The final book of the trilogy is the one that covers the most time span- though the early portions where they hold a constitutional convention to set up a new government for Mars are fascinating and probably (because I have two degrees in Political Science) my favorite part of the entire trilogy. Robinson hits the accelerator after that and shows us how humanity spreads out into the rest of the Solar System with settlements as far away as Neptune and even Pluto. But not everything is great: the older the characters get the more they see a phenomenon of 'quick decline' where old people drop dead of some kind of heart attack and are unable to be revived. After Michel dies of this, Sax sets about trying to solve the problem, but ultimately decides he cannot conquer death and focuses on memory instead- as the oldest generation is having more and more memory problems the older they get. He is successful at this and the characters gather for one more reunion at their original landing site (now a museum) to regain their memories- and then prove to be a pivotal factor in one last revolution- this one ends peacefully however.

I can't tell you how many times I've read these books by now and they are still amazing. My copy of Blue Mars long since fell apart, so I've had to move that to Kindle- but the ideas that Robinson explores are fascinating and his depiction of Mars and the transformation it goes through is hauntingly beautiful. A blurb on the back of my copy of Red Mars from Arthur C. Clarke says that 'they should be required reading for the colonists of the next century'- which I think is about right, not to mention extremely high praise.

What struck me re-reading these books this time around is that they are more a product of their time than I think I realized. The notion that business/corporations would eclipse nation states as the primary movers of power in the world feels like a very late 80s-early 90s notion to play with. It's not entirely wrong: you can only look at the close, almost symbiotic relationship industry has with government in this country realize that Robinson's prediction was somewhat prescient back then. I would argue that they haven't taken that next step to become state actors themselves. Instead, it almost seems like the internet first disrupted the traditional corporate superstructure and now it seems to be reconsolidating and coming back together again, to the detriment of consumers. Could I see us ending up in a transnat/metanat situation as envisioned by Robinson? Maybe. But I feel like more of the symbiosis between government and business will continue- but even that can lead to backlashes at the ballot box- assuming we don't ditch democracy altogether.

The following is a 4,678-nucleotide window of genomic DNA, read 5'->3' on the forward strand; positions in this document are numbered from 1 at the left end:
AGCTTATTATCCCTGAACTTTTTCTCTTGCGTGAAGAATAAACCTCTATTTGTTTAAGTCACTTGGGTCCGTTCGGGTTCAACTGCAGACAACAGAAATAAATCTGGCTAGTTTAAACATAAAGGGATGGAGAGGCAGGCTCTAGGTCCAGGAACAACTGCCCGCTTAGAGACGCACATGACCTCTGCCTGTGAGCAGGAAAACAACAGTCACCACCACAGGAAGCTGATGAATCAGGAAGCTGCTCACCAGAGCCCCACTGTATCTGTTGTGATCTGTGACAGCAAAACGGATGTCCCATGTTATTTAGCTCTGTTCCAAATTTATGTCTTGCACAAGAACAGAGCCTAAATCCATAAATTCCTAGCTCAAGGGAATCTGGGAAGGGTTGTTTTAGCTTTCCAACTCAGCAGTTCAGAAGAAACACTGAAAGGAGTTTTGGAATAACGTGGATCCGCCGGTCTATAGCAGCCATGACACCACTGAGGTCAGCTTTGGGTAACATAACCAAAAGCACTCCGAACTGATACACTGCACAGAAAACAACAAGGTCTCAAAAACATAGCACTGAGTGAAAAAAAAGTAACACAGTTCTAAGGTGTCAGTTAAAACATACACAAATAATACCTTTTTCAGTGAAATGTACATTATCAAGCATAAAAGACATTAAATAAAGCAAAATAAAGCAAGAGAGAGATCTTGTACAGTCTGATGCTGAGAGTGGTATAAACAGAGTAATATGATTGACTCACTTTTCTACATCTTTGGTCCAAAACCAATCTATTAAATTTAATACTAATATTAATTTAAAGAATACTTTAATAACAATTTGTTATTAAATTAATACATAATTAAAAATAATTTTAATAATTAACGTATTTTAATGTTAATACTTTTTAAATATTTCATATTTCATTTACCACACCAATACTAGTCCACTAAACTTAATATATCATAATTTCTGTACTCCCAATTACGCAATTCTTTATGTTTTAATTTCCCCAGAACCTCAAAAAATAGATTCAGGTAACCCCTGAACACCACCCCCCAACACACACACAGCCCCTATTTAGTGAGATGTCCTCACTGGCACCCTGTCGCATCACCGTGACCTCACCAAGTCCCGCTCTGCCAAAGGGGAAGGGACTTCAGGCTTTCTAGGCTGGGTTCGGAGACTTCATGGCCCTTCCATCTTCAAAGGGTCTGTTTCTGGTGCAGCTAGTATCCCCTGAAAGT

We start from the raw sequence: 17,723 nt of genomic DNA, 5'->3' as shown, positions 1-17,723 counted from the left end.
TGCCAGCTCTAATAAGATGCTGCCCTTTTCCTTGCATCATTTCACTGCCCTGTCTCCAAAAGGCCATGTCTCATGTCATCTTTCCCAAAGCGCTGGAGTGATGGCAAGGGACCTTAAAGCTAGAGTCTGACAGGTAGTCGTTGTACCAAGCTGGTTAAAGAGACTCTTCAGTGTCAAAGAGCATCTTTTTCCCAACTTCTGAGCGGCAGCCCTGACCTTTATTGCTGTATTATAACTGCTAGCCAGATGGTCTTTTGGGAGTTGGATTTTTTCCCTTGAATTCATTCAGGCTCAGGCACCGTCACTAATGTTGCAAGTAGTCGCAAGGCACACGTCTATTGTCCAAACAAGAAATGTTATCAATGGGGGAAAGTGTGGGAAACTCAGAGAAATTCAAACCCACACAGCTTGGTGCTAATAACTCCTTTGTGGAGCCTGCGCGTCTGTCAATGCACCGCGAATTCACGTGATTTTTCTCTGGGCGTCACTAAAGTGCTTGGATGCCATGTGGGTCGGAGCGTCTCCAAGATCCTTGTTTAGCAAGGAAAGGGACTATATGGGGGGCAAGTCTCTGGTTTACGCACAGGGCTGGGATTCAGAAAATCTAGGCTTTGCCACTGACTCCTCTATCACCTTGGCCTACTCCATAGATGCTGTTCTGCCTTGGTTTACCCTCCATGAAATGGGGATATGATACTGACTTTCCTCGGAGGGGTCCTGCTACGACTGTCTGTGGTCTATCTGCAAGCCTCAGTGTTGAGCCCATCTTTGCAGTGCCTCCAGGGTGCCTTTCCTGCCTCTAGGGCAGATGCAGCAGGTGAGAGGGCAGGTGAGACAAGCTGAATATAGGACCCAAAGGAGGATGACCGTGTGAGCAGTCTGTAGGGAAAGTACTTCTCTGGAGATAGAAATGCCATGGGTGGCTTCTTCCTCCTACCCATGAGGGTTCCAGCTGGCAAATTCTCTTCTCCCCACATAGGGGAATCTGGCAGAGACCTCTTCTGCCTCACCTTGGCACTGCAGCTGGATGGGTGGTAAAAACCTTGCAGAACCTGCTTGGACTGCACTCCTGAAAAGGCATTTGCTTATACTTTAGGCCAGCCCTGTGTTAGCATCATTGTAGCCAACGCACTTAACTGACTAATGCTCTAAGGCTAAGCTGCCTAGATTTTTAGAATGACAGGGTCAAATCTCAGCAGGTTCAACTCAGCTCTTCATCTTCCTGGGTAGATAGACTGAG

I also enjoyed Sax's pursuit of a cure for the quick decline as well. It's something that I didn't really twig to all that much in earlier reads- but grappling with the notion that death can be defeated is something that isn't talked about when writers tackle things like longevity. Sax ultimately decides the question is too big, even for him. It's a concept that people play with a lot in science fiction, but there's usually very little exploration of the idea. 'People live longer' shrug, is how it's normally dealt with. Robinson delves into the idea thoughtfully and with powerful effect I think.

One of the greatest science fiction trilogies ever written, The Mars Trilogy remains eminently worthy of the title of Epic Bookshot and is still one of my favorite science fiction trilogies. My Grade: **** out of ****